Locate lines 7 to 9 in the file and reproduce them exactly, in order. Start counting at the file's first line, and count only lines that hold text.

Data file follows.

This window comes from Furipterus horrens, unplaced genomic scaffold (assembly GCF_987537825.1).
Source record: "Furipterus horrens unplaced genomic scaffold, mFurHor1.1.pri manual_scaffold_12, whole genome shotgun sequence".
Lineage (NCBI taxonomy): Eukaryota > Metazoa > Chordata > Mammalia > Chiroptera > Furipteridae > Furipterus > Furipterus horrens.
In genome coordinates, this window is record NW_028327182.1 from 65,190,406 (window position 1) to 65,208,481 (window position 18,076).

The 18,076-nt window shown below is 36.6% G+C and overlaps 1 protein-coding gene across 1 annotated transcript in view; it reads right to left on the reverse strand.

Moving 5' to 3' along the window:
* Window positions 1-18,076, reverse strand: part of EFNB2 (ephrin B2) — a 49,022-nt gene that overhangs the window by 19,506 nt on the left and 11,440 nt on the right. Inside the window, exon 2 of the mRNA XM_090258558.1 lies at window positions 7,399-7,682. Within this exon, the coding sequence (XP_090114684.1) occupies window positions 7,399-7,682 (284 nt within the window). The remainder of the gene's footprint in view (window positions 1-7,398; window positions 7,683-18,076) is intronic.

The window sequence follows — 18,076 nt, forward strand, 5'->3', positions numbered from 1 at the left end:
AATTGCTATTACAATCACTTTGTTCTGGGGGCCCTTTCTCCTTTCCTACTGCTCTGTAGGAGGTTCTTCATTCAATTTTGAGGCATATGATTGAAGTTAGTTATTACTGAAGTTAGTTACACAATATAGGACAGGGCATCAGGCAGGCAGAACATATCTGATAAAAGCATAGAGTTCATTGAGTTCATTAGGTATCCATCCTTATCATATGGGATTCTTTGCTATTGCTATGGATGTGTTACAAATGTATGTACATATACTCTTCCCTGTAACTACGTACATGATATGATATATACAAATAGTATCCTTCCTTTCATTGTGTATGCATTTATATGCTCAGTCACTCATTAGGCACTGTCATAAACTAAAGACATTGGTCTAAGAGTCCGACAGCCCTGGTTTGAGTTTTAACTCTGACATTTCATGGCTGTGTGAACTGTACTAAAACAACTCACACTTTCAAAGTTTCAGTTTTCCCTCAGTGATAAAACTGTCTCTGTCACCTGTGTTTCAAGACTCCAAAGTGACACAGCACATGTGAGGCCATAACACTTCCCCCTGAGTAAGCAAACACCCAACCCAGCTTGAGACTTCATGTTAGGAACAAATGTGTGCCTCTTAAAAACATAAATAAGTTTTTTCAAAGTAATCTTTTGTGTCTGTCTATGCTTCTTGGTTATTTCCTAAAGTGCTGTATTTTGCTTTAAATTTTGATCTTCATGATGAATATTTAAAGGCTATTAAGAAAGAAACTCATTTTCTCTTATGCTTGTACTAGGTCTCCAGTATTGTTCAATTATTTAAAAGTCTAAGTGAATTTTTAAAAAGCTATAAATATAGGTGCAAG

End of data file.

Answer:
* Window positions 1-18,076, reverse strand: part of EFNB2 (ephrin B2) — a 49,022-nt gene that overhangs the window by 19,506 nt on the left and 11,440 nt on the right. Inside the window, exon 2 of the mRNA XM_090258558.1 lies at window positions 7,399-7,682. Within this exon, the coding sequence (XP_090114684.1) occupies window positions 7,399-7,682 (284 nt within the window). The remainder of the gene's footprint in view (window positions 1-7,398; window positions 7,683-18,076) is intronic.

The window sequence follows — 18,076 nt, forward strand, 5'->3', positions numbered from 1 at the left end:
AATTGCTATTACAATCACTTTGTTCTGGGGGCCCTTTCTCCTTTCCTACTGCTCTGTAGGAGGTTCTTCATTCAATTTTGAGGCATATGATTGAAGTTAGTTATTACTGAAGTTAGTTACACAATATAGGACAGGGCATCAGGCAGGCAGAACATATCTGATAAAAGCATAGAGTTCATTGAGTTCATTAGGTATCCATCCTTATCATATGGGATTCTTTGCTATTGCTATGGATGTGTTACAAATGTATGTACATATACTCTTCCCTGTAACTACGTACATGATATGATATATACAAATAGTATCCTTCCTTTCATTGTGTATGCATTTATATGCTCAGTCACTCATTAGGCACTGTCATAAACTAAAGACATTGGTCTAAGAGTCCGACAGCCCTGGTTTGAGTTTTAACTCTGACATTTCATGGCTGTGTGAACTGTACTAAAACAACTCACACTTTCAAAGTTTCAGTTTTCCCTCAGTGATAAAACTGTCTCTGTCACCTGTGTTTCAAGACTCCAAAGTGACACAGCACATGTGAGGCCATAACACTTCCCCCTGAGTAAGCAAACACCCAACCCAGCTTGAGACTTCATGTTAGGAACAAATGTGTGCCTCTTAAAAACATAAATAAGTTTTTTCAAAGTAATCTTTTGTGTCTGTCTATGCTTCTTGGTTATTTCCTAAAGTGCTGTATTTTGCTTTAAATTTTGATCTTCATGATGAATATTTAAAGGCTATTAAGAAAGAAACTCATTTTCTCTTATGCTTGTACTAGGTCTCCAGTATTGTTCAATTATTTAAAAGTCTAAGTGAATTTTTAAAAAGCTATAAATATAGGTGCAAG